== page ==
Seriously. New Supreme Court Ruling Says Summary Judgment Orders MUST Comply with Rule 56.04. Part 1 of 2

October 8, 2014

Note:  This blog post is an excerpt from an article published in the October 2014 issue of the Tennessee Bar Journal and is reproduced here with the TBJ’s permission.

The Tennessee Supreme Court recently issued an opinion holding that — as required by Tennessee Rule of Civil Procedure 56.04 — an order granting or denying a motion for summary judgment must contain a statement of the legal grounds on which the decision is based and that the statement contained in the order must be the product of the trial court’s own, independent analysis and judgment. The case, Mary C. Smith v. UHS of Lakeside Inc., No. W2011-02405-SC-R11-CV, 2014 Tenn. LEXIS 565 (Tenn. July 15, 2014), also provides some significant standards for compliance with this Rule 56.04 “statement-of-legal-grounds” requirement.blog_blumstein_rule5606_pic

This blog post, which is part 1 of 2, explains those standards.  The second blog post will provide analysis of the Smith case and discuss its potential ramifications.

Smith does not ban the submission of proposed summary judgment orders drafted by the parties. However, in sum and substance, Smith makes clear that the practice of judicial reliance on findings of fact, conclusions of law, or orders prepared by one of the parties can satisfy Rule 56.04 only as long as the party-prepared findings, conclusions and orders accurately reflect the decision of the trial court and the record leaves no doubt that the decision represents the trial court’s own independent deliberations and judgment.

The Supreme Court’s analysis in Smith allows the following practical lessons to be drawn:

1.    DIY Is Still the Preferred Method for Preparing Summary Judgment Orders.

To begin with, the Supreme Court expressly “continues to adhere to the view that findings of fact, conclusions of law, opinions, and orders prepared by trial judges themselves are preferable to those prepared by counsel.” The first choice for the trial court, then, is “do-it-yourself.”

Accordingly, the surest way to be in compliance with Rule 56.04 is for the trial court to prepare its own summary judgment order and to include an analysis as to both findings required by Rule 56: (1) whether there is a genuine issue as to any material fact, and (2) whether and why the movant is or is not entitled to a judgment as a matter of law.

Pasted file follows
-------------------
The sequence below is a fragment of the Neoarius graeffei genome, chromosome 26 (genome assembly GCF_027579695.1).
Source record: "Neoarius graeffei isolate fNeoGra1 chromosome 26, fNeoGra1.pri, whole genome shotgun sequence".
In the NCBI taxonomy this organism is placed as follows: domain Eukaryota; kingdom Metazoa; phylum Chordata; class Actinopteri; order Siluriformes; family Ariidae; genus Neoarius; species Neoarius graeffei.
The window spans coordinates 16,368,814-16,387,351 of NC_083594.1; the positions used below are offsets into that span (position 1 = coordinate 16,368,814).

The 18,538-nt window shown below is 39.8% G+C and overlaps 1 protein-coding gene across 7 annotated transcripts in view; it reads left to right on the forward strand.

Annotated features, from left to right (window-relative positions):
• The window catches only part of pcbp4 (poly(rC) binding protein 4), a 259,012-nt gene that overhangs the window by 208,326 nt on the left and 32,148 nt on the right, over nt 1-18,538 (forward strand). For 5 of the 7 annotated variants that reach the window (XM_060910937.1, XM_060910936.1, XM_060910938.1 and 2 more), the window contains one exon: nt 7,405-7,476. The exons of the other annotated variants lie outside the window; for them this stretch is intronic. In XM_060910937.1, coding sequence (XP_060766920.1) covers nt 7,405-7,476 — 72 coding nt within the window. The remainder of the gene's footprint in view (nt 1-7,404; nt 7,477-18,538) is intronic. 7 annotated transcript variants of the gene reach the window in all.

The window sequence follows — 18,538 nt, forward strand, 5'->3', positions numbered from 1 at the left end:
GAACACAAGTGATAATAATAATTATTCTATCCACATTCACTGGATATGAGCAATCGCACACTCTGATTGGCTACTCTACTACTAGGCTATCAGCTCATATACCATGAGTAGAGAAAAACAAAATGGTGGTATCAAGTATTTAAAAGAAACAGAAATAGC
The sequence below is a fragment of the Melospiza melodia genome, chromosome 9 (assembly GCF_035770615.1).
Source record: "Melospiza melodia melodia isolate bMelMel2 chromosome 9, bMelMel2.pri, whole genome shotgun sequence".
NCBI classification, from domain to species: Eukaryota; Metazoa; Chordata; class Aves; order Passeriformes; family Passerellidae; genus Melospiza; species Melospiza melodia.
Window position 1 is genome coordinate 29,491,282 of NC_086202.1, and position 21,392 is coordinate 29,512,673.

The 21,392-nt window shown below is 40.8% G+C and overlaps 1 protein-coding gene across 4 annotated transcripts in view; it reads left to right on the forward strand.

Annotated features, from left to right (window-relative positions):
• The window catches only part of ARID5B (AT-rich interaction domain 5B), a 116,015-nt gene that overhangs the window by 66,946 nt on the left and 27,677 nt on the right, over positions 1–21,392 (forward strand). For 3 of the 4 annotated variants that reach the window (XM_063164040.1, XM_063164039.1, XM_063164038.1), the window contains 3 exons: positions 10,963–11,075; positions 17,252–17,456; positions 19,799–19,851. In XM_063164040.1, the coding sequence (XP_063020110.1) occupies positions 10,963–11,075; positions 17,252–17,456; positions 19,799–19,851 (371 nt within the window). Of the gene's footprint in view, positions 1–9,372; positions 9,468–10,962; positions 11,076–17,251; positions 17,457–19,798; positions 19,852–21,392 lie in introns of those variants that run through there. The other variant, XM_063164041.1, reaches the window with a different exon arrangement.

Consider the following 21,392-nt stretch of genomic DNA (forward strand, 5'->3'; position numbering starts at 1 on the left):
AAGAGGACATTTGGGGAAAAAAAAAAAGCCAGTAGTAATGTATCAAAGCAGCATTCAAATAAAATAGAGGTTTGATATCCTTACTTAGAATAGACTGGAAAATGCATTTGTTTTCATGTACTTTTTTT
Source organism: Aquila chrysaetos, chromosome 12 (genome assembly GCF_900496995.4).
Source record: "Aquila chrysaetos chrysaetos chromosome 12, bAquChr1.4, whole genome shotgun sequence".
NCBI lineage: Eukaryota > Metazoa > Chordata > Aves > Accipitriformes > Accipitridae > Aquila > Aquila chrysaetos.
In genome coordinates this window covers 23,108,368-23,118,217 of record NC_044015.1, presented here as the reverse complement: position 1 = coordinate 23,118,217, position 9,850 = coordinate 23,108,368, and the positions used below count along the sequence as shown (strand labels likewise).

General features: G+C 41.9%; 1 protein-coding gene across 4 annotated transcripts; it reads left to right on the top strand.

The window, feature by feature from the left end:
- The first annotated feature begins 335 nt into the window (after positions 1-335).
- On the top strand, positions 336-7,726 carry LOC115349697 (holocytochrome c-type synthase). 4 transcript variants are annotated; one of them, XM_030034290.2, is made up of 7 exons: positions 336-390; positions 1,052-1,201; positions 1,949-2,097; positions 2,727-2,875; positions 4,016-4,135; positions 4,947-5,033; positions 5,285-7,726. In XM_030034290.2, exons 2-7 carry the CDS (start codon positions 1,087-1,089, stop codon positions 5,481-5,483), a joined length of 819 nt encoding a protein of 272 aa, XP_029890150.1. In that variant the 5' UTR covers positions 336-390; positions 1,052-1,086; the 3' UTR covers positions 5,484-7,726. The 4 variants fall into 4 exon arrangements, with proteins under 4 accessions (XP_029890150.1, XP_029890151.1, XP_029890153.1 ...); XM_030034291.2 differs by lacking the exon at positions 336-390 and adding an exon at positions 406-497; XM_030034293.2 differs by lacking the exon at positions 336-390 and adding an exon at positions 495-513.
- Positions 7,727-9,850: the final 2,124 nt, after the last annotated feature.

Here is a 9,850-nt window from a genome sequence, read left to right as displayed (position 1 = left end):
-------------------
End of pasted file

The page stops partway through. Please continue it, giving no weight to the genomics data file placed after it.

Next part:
2.    Proposed Orders Prepared by Counsel Are Permissible – with Caveats.

Nevertheless, the Tennessee Supreme Court expressly does not find any inherent inconsistency between the Rule 56.04 requirement that the trial court state the grounds for its decision and the trial courts’ custom of requesting and considering proposed orders prepared by the prevailing party. Smith recognizes that it is permissible — indeed sometimes even desirable — for the trial court to seek proposed findings of fact and conclusions of law from the parties or from one of the parties. At the same time, Smith cautions that this must be done in a way that guarantees that the trial court’s decision to grant or deny a summary judgment motion is its own, considered decision.

To light the way, Smith sets out some standards to go by when the trial court does ask for proposed orders. These standards, which are intended help make sure that a summary judgment decision is the product of the trial court’s own independent analysis with respect to the facts and with respect to the application of relevant legal principles to the facts, are as follows:

a.    State the Grounds Before Asking Counsel to Draft the Order.

The trial court must “upon granting or denying a motion for summary judgment … state the grounds for its decision BEFORE it invites or requests the prevailing party to draft a proposed order.” This “before” standard is designed to promote and evidence independent, logical decision-making by the trial court. Implementing this standard will not only inform the appellate court of the basis for the decision, thereby permitting meaningful review, but will also make clear on the record that the statement of legal grounds in the order is directly attributable to the independent work of the trial court.